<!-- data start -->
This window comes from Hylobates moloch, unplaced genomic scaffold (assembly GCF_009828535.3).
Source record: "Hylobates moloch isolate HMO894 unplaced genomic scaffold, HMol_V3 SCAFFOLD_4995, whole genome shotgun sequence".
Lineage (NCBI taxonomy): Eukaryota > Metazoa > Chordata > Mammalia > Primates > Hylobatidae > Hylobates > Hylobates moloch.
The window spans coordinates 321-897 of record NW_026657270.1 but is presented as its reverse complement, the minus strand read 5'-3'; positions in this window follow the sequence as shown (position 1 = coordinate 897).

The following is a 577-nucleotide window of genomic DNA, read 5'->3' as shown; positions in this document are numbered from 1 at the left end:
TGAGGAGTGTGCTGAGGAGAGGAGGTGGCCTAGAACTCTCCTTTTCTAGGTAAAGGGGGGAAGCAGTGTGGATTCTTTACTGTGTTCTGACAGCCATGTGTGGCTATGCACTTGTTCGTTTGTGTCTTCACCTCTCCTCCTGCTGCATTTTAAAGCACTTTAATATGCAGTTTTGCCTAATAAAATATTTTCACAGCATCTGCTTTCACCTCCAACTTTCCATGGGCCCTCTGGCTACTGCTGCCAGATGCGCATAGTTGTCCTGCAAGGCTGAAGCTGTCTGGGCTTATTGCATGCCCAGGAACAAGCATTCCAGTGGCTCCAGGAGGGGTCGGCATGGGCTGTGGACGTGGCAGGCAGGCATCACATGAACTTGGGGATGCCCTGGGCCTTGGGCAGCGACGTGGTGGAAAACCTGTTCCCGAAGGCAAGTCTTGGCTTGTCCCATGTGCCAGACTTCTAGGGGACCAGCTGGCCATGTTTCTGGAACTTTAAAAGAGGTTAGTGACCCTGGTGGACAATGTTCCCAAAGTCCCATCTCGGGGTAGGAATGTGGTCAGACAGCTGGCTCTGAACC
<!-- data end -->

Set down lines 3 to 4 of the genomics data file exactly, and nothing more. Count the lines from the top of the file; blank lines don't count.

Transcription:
Lineage (NCBI taxonomy): Eukaryota > Metazoa > Chordata > Mammalia > Primates > Hylobatidae > Hylobates > Hylobates moloch.
The window spans coordinates 321-897 of record NW_026657270.1 but is presented as its reverse complement, the minus strand read 5'-3'; positions in this window follow the sequence as shown (position 1 = coordinate 897).